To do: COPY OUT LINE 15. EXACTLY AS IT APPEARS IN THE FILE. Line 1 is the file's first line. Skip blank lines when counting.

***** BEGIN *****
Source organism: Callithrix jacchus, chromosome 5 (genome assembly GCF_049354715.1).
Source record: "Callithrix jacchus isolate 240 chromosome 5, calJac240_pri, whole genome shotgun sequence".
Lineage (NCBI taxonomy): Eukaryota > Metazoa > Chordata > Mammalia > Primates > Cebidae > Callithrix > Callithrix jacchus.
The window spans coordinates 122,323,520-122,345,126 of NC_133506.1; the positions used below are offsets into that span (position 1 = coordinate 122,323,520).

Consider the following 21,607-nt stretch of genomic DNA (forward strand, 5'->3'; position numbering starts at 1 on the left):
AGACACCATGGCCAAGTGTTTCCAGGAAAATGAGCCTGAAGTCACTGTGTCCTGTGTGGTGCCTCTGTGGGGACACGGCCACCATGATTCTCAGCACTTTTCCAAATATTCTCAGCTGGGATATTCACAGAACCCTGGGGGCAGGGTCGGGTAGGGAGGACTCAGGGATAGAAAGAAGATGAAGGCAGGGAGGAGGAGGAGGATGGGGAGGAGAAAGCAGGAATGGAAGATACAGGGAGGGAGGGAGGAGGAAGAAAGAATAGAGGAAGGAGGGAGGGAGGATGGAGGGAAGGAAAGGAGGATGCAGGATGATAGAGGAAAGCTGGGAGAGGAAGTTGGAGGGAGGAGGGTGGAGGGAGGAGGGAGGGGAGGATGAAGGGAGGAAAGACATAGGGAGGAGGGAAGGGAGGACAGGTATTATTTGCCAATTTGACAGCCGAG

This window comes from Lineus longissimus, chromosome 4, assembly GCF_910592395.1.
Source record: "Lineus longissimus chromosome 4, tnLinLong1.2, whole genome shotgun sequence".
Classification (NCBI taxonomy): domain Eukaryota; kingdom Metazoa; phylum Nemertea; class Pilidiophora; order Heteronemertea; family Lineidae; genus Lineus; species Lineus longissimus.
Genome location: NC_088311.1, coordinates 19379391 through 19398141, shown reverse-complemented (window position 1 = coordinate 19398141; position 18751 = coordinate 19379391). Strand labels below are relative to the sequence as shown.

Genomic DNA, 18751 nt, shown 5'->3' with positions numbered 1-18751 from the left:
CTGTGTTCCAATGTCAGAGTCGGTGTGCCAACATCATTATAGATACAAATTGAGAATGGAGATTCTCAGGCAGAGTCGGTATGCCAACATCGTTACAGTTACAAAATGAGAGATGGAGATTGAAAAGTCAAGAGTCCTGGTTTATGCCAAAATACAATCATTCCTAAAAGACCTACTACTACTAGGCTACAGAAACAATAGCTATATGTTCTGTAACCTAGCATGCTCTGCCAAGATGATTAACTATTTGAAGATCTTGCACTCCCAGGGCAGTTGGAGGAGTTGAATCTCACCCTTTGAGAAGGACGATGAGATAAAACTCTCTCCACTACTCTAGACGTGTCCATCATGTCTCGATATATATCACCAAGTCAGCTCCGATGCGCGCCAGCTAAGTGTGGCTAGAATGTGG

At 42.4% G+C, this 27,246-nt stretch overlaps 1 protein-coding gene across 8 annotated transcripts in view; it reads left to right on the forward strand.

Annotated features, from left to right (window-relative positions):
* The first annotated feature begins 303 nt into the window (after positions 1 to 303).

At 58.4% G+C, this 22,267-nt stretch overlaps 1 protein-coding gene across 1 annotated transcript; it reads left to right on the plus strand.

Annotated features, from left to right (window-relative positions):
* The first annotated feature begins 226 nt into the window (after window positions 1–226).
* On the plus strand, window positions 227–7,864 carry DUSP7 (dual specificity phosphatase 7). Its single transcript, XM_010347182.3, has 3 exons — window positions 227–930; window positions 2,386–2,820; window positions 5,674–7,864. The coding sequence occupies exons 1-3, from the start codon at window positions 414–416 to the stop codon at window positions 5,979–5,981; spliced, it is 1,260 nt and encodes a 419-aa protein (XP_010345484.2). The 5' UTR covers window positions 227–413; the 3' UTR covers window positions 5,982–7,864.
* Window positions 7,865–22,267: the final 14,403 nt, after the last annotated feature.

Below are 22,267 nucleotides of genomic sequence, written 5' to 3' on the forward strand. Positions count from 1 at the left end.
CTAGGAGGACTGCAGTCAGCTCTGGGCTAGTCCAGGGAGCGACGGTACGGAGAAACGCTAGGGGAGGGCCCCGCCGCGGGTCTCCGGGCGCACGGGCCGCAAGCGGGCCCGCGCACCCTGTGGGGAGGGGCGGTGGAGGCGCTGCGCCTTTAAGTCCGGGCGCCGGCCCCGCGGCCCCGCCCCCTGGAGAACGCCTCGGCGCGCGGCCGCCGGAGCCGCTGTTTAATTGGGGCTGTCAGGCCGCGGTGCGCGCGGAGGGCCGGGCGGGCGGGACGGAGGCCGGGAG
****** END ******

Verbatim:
* The first annotated feature begins 303 nt into the window (after positions 1 to 303).